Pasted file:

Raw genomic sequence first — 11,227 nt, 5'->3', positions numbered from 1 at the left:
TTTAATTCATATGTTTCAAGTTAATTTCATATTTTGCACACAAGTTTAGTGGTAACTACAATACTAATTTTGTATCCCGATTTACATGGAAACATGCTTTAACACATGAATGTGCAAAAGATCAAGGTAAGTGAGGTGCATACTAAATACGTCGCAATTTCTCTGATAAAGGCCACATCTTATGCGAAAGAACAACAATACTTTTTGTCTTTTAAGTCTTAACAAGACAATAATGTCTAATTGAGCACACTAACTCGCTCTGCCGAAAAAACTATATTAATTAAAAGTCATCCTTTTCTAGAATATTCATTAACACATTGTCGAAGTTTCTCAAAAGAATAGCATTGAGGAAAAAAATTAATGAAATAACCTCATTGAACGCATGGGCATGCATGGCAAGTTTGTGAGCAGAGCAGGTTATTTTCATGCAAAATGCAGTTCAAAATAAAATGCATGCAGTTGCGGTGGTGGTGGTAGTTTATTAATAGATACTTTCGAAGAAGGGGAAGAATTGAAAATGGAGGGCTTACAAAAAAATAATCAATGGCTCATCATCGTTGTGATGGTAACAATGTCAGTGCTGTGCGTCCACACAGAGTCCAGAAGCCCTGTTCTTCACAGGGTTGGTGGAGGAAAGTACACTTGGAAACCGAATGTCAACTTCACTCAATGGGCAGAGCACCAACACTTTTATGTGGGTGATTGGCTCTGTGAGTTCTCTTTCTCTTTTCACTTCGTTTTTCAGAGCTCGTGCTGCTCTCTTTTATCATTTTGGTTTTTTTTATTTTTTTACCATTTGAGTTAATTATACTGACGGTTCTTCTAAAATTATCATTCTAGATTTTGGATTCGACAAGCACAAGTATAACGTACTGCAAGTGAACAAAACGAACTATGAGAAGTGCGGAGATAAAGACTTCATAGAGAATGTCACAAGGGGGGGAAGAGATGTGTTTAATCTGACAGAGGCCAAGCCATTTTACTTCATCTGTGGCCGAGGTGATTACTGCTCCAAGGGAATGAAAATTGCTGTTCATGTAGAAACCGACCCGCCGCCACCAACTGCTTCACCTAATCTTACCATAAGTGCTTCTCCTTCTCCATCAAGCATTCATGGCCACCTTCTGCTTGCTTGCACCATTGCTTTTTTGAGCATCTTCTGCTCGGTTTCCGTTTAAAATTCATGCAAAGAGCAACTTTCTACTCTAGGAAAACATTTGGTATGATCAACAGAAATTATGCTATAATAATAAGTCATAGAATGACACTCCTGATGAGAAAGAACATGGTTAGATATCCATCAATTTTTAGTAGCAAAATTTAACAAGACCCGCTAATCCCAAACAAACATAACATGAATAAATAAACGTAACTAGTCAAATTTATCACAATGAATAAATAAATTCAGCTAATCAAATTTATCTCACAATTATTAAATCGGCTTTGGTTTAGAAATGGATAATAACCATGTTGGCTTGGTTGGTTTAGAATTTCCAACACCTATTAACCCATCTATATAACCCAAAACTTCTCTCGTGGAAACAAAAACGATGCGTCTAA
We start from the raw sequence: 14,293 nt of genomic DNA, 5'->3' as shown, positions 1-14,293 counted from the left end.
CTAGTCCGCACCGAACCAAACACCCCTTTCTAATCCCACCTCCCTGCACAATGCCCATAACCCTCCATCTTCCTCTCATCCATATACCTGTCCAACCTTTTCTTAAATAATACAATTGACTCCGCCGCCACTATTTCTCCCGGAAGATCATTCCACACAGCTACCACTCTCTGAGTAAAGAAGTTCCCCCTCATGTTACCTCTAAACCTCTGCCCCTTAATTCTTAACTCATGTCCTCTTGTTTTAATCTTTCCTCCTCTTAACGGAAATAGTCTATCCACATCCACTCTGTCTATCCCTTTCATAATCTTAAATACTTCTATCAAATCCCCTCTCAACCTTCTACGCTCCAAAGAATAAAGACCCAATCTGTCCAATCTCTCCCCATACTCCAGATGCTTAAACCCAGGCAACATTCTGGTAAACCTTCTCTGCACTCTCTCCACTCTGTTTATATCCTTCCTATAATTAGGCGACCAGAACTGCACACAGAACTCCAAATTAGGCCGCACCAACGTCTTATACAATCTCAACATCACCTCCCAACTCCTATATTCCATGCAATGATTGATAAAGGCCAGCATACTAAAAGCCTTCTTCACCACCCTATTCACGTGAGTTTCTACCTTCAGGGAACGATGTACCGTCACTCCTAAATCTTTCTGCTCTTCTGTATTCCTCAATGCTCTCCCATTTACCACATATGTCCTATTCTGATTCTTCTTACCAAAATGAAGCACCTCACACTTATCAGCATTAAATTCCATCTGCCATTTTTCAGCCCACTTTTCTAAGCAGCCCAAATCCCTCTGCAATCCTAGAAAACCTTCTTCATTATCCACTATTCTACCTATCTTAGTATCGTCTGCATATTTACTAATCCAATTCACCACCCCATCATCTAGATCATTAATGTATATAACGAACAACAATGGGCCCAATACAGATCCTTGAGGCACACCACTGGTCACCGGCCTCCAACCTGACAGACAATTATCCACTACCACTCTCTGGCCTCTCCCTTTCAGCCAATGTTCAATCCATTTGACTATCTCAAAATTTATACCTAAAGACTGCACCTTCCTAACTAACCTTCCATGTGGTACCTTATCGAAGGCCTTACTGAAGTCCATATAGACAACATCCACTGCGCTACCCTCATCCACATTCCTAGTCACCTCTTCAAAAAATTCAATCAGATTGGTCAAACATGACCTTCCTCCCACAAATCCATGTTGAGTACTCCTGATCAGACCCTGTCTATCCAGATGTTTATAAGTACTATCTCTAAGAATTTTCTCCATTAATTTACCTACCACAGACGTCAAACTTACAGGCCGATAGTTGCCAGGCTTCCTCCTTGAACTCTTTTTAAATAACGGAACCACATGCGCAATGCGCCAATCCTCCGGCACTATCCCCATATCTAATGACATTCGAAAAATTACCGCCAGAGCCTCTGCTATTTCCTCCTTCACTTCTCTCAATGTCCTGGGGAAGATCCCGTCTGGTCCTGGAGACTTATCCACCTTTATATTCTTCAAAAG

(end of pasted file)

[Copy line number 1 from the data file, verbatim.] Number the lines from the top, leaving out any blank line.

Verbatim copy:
Raw genomic sequence first — 11,227 nt, 5'->3', positions numbered from 1 at the left: